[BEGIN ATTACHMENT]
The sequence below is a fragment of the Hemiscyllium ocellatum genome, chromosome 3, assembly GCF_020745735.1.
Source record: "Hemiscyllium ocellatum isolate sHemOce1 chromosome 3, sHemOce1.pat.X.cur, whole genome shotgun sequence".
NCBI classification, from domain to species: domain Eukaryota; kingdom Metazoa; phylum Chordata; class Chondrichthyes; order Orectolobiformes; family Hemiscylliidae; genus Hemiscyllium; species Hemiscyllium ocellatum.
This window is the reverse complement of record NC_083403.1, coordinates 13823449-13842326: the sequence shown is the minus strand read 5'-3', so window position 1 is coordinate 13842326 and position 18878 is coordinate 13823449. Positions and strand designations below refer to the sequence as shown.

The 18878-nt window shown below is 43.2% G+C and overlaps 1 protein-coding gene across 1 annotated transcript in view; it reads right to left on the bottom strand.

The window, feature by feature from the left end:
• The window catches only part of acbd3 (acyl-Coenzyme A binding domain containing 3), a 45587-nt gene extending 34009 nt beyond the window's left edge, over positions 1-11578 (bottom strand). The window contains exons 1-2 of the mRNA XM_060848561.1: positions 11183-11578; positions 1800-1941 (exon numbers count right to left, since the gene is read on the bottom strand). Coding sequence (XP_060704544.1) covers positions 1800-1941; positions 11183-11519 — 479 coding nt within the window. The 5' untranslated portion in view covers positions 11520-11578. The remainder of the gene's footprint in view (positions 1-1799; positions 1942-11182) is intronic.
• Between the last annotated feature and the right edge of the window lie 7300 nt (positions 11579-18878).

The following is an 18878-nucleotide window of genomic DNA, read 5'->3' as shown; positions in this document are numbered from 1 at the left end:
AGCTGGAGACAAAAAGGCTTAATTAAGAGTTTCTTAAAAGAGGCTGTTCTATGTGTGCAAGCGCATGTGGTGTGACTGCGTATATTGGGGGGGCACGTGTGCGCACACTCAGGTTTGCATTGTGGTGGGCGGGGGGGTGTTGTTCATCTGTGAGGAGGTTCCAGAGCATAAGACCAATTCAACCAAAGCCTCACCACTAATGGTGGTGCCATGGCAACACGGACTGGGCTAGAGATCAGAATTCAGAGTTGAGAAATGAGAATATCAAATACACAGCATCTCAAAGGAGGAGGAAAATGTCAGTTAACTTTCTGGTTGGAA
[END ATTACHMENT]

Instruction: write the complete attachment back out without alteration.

The sequence below is a fragment of the Hemiscyllium ocellatum genome, chromosome 3, assembly GCF_020745735.1.
Source record: "Hemiscyllium ocellatum isolate sHemOce1 chromosome 3, sHemOce1.pat.X.cur, whole genome shotgun sequence".
NCBI classification, from domain to species: domain Eukaryota; kingdom Metazoa; phylum Chordata; class Chondrichthyes; order Orectolobiformes; family Hemiscylliidae; genus Hemiscyllium; species Hemiscyllium ocellatum.
This window is the reverse complement of record NC_083403.1, coordinates 13823449-13842326: the sequence shown is the minus strand read 5'-3', so window position 1 is coordinate 13842326 and position 18878 is coordinate 13823449. Positions and strand designations below refer to the sequence as shown.

The 18878-nt window shown below is 43.2% G+C and overlaps 1 protein-coding gene across 1 annotated transcript in view; it reads right to left on the bottom strand.

The window, feature by feature from the left end:
• The window catches only part of acbd3 (acyl-Coenzyme A binding domain containing 3), a 45587-nt gene extending 34009 nt beyond the window's left edge, over positions 1-11578 (bottom strand). The window contains exons 1-2 of the mRNA XM_060848561.1: positions 11183-11578; positions 1800-1941 (exon numbers count right to left, since the gene is read on the bottom strand). Coding sequence (XP_060704544.1) covers positions 1800-1941; positions 11183-11519 — 479 coding nt within the window. The 5' untranslated portion in view covers positions 11520-11578. The remainder of the gene's footprint in view (positions 1-1799; positions 1942-11182) is intronic.
• Between the last annotated feature and the right edge of the window lie 7300 nt (positions 11579-18878).

The following is an 18878-nucleotide window of genomic DNA, read 5'->3' as shown; positions in this document are numbered from 1 at the left end:
AGCTGGAGACAAAAAGGCTTAATTAAGAGTTTCTTAAAAGAGGCTGTTCTATGTGTGCAAGCGCATGTGGTGTGACTGCGTATATTGGGGGGGCACGTGTGCGCACACTCAGGTTTGCATTGTGGTGGGCGGGGGGGTGTTGTTCATCTGTGAGGAGGTTCCAGAGCATAAGACCAATTCAACCAAAGCCTCACCACTAATGGTGGTGCCATGGCAACACGGACTGGGCTAGAGATCAGAATTCAGAGTTGAGAAATGAGAATATCAAATACACAGCATCTCAAAGGAGGAGGAAAATGTCAGTTAACTTTCTGGTTGGAA